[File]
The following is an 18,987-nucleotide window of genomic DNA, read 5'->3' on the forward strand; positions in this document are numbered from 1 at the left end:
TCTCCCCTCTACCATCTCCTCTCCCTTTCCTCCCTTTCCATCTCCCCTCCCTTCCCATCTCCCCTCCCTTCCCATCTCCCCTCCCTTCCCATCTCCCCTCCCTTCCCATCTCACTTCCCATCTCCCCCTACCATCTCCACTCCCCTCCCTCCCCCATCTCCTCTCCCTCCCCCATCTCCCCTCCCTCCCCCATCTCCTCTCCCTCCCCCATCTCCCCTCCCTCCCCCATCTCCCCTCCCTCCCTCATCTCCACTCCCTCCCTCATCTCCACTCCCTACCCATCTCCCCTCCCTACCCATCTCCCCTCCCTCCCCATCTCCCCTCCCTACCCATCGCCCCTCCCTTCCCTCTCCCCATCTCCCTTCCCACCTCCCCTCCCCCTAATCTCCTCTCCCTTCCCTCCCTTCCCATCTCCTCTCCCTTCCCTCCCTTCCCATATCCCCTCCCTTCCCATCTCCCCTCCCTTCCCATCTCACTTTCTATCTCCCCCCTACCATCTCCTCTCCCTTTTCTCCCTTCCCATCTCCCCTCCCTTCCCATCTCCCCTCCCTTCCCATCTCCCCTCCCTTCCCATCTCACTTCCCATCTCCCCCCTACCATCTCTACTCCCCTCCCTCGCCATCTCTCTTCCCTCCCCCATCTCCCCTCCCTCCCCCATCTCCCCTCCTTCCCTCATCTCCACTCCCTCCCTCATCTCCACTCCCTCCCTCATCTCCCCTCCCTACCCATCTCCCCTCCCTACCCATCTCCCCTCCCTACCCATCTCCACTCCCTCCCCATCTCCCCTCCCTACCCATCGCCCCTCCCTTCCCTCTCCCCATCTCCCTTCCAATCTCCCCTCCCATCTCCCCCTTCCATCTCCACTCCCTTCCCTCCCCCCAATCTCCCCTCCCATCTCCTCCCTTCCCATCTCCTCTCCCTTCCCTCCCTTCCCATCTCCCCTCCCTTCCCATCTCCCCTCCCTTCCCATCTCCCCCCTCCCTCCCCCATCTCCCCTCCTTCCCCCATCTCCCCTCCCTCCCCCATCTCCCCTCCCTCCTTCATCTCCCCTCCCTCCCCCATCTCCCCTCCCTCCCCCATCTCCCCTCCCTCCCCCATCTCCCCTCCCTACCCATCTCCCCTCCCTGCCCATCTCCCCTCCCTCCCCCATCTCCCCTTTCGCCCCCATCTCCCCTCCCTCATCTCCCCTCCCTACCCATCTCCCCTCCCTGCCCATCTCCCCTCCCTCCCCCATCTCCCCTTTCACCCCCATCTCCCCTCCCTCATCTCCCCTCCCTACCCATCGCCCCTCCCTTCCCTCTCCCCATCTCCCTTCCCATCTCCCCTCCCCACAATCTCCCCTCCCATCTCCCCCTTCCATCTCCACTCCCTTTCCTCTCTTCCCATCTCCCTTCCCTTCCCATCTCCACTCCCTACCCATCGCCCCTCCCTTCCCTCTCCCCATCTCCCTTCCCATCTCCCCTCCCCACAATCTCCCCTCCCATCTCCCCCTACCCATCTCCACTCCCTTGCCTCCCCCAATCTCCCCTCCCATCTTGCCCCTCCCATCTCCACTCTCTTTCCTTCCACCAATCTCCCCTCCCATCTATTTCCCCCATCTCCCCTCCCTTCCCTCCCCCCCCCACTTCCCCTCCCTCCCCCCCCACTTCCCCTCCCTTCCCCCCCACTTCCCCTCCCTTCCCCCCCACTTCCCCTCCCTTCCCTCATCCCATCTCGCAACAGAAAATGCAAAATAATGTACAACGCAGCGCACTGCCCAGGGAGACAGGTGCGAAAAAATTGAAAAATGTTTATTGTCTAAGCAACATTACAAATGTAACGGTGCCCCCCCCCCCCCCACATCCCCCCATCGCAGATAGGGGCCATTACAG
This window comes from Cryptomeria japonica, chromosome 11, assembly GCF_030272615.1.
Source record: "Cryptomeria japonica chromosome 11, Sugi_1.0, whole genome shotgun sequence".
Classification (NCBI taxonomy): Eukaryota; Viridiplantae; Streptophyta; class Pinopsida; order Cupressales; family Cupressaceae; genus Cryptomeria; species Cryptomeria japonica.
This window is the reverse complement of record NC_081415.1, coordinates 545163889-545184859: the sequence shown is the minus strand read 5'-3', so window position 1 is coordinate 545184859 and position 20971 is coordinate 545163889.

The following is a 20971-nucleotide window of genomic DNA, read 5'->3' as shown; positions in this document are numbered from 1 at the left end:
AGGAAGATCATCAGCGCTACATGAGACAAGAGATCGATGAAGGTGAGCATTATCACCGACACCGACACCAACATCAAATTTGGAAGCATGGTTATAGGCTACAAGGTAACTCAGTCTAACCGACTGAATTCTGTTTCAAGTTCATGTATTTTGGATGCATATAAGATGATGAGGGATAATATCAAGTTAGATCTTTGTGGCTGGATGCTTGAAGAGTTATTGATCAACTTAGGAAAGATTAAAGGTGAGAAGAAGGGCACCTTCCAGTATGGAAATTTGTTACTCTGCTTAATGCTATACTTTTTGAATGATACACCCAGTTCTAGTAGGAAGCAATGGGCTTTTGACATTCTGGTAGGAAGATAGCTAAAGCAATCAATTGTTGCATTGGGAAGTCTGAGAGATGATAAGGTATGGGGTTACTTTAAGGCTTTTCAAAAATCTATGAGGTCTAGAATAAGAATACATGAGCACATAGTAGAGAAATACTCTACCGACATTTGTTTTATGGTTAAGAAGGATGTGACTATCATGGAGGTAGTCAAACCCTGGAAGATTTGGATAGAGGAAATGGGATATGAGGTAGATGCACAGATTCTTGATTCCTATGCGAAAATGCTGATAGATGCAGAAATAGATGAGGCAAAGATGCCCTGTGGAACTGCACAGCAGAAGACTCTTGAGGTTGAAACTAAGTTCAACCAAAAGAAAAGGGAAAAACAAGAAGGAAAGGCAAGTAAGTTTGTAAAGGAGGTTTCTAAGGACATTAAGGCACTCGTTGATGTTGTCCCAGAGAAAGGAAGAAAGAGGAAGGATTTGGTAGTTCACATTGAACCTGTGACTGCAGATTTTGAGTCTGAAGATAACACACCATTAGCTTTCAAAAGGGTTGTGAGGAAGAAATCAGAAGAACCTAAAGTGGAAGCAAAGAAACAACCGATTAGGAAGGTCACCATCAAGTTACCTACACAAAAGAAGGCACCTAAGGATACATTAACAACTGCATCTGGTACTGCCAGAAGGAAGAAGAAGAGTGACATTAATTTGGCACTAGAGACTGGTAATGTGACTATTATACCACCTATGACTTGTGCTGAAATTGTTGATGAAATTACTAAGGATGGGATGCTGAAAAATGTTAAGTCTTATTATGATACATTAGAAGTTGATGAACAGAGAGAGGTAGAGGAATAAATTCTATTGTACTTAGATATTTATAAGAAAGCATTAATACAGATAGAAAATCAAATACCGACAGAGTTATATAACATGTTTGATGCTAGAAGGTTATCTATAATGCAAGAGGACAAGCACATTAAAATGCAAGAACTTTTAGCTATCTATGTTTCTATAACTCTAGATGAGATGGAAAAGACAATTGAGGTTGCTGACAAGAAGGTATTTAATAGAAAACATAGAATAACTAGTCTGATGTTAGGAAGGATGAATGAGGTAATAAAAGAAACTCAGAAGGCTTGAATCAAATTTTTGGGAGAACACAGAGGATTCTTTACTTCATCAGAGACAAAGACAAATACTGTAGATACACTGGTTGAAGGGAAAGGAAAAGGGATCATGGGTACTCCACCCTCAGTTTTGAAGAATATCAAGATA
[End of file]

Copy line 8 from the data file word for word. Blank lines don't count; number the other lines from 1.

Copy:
AGGAAGATCATCAGCGCTACATGAGACAAGAGATCGATGAAGGTGAGCATTATCACCGACACCGACACCAACATCAAATTTGGAAGCATGGTTATAGGCTACAAGGTAACTCAGTCTAACCGACTGAATTCTGTTTCAAGTTCATGTATTTTGGATGCATATAAGATGATGAGGGATAATATCAAGTTAGATCTTTGTGGCTGGATGCTTGAAGAGTTATTGATCAACTTAGGAAAGATTAAAGGTGAGAAGAAGGGCACCTTCCAGTATGGAAATTTGTTACTCTGCTTAATGCTATACTTTTTGAATGATACACCCAGTTCTAGTAGGAAGCAATGGGCTTTTGACATTCTGGTAGGAAGATAGCTAAAGCAATCAATTGTTGCATTGGGAAGTCTGAGAGATGATAAGGTATGGGGTTACTTTAAGGCTTTTCAAAAATCTATGAGGTCTAGAATAAGAATACATGAGCACATAGTAGAGAAATACTCTACCGACATTTGTTTTATGGTTAAGAAGGATGTGACTATCATGGAGGTAGTCAAACCCTGGAAGATTTGGATAGAGGAAATGGGATATGAGGTAGATGCACAGATTCTTGATTCCTATGCGAAAATGCTGATAGATGCAGAAATAGATGAGGCAAAGATGCCCTGTGGAACTGCACAGCAGAAGACTCTTGAGGTTGAAACTAAGTTCAACCAAAAGAAAAGGGAAAAACAAGAAGGAAAGGCAAGTAAGTTTGTAAAGGAGGTTTCTAAGGACATTAAGGCACTCGTTGATGTTGTCCCAGAGAAAGGAAGAAAGAGGAAGGATTTGGTAGTTCACATTGAACCTGTGACTGCAGATTTTGAGTCTGAAGATAACACACCATTAGCTTTCAAAAGGGTTGTGAGGAAGAAATCAGAAGAACCTAAAGTGGAAGCAAAGAAACAACCGATTAGGAAGGTCACCATCAAGTTACCTACACAAAAGAAGGCACCTAAGGATACATTAACAACTGCATCTGGTACTGCCAGAAGGAAGAAGAAGAGTGACATTAATTTGGCACTAGAGACTGGTAATGTGACTATTATACCACCTATGACTTGTGCTGAAATTGTTGATGAAATTACTAAGGATGGGATGCTGAAAAATGTTAAGTCTTATTATGATACATTAGAAGTTGATGAACAGAGAGAGGTAGAGGAATAAATTCTATTGTACTTAGATATTTATAAGAAAGCATTAATACAGATAGAAAATCAAATACCGACAGAGTTATATAACATGTTTGATGCTAGAAGGTTATCTATAATGCAAGAGGACAAGCACATTAAAATGCAAGAACTTTTAGCTATCTATGTTTCTATAACTCTAGATGAGATGGAAAAGACAATTGAGGTTGCTGACAAGAAGGTATTTAATAGAAAACATAGAATAACTAGTCTGATGTTAGGAAGGATGAATGAGGTAATAAAAGAAACTCAGAAGGCTTGAATCAAATTTTTGGGAGAACACAGAGGATTCTTTACTTCATCAGAGACAAAGACAAATACTGTAGATACACTGGTTGAAGGGAAAGGAAAAGGGATCATGGGTACTCCACCCTCAGTTTTGAAGAATATCAAGATA